The Great Debate

What happens after Obama’s jobs bill dies?

By Nicholas Wapshott
October 26, 2011

By Nicholas Wapshott
The opinions expressed are his own.

You can add to the list of hollow cries from history–such as “Ban the Bomb!” and “Bring the Troops Home!”–the president’s favorite refrain, “Pass the Jobs Bill Now!” Like the rest, Obama’s oft repeated demand is a sham, a mere slogan. Neither he nor his party, and certainly no Republican, believes Congress is going to pass even a small part of the bill, for it combines two elements his opponents detest the most: public works and higher taxes on the rich.

The case for Obama’s jobs program

By Betsey Stevenson
September 9, 2011

By Betsey Stevenson
The opinions expressed are her own.

What should we make of the President’s new jobs plan? Ignore the politics — will it pass? — and focus on the economics: If it does, will it get Americans back to work?

The jobs proposal ignores economics

By David Callahan
September 9, 2011

By David Callahan
The opinions expressed are his own.

It’s a cruel fact for millions of unemployed Americans that the jobs plan President Obama unveiled last night will never be fully enacted by Congress. What’s even crueler, though, is that the least effective elements of the plan have the best chance of passage. New direct federal spending, the most powerful form of stimulus, is widely considered DOA on Capitol Hill – while weaker tax cut options will get a real hearing.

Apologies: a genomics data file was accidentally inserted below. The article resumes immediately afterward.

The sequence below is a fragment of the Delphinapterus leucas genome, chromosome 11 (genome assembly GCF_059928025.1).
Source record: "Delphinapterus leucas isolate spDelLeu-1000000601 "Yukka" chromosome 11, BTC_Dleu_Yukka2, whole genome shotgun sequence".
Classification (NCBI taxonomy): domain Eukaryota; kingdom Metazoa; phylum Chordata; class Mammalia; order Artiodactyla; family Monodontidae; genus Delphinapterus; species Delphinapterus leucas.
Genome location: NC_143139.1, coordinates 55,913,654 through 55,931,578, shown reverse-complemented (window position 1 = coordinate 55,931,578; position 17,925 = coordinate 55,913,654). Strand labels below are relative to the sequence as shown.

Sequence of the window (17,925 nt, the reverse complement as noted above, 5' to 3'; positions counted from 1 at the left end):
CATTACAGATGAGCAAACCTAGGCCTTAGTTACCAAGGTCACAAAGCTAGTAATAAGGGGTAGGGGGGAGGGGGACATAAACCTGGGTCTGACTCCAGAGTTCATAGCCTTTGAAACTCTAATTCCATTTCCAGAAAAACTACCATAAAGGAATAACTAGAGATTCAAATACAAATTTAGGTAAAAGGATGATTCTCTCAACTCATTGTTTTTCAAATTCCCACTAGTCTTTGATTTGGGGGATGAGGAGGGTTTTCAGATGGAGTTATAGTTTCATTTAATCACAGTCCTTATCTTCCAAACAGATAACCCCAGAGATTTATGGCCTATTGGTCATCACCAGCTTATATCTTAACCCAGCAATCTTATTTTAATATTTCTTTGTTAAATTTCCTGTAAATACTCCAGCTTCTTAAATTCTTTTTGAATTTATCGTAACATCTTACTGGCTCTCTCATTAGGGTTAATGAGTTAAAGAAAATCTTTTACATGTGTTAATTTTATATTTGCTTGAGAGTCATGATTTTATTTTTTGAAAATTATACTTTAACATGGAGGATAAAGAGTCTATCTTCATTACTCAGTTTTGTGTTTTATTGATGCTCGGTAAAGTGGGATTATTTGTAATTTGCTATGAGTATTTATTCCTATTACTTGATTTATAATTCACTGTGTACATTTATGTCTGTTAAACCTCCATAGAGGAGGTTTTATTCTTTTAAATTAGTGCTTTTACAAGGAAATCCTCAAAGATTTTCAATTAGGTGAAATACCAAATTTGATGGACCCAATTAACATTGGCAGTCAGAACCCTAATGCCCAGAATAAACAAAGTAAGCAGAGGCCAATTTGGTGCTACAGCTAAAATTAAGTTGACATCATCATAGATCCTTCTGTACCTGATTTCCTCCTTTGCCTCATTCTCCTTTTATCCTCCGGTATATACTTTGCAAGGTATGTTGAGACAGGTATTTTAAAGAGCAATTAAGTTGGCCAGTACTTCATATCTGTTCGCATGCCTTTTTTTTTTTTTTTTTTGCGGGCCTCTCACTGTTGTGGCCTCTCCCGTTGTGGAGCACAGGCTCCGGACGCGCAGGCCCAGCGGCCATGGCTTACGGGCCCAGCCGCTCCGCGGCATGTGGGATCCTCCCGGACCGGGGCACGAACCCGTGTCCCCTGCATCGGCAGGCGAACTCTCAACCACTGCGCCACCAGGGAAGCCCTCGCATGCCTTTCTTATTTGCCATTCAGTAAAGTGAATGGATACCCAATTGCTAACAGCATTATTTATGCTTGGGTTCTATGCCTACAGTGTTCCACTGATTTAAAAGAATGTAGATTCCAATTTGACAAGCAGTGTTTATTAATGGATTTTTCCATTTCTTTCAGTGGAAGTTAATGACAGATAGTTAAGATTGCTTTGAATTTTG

The middle-class meltdown

By John Lloyd
September 8, 2011

This is a response to Don Peck’s book excerpt, “How chronic joblessness affects us all.” Labor economist Gary Burtless also responded here.

Why the unemployed stay unemployed

By Gary Burtless
September 8, 2011

This is a response to Don Peck’s book excerpt “How chronic joblessness affects us all.”

How would Keynes advise Obama on jobs?

By Nicholas Wapshott
September 8, 2011

By Nicholas Wapshott
The opinions expressed are his own.

It’s still the economy, stupid. So if Obama wants to keep his job – and we must assume he does, though he doesn’t seem to be enjoying himself much — he must boost the economy and get the jobless back to work. No president since 1948 has been elected with a jobless figure higher than 7.2 per cent, so with unemployment currently running at 9.1 per cent, he looks headed for certain defeat.

High unemployment and the education deficit

By Reuters Staff
July 28, 2010

graduation photo USE THISThe following is a guest post by Bruce Yandle, distinguished adjunct professor of economics with the Mercatus Center at George Mason University and dean emeritus of the College of Business & Behavioral Science at Clemson University. The opinions expressed here are his own.

from Commentaries:

Where the job seekers aren’t

September 3, 2009

Even in weak employment markets, the United States has typically had a trump card to play. The nation's workers are legendary for their willingness to travel across the country for new opportunities.

Getting a summer job: Entrepreneurship for teens

July 3, 2009

diana-furchtgottroth–- Diana Furchtgott-Roth, former chief economist at the U.S. Department of Labor, is a senior fellow at the Hudson Institute. The views expressed are her own. –-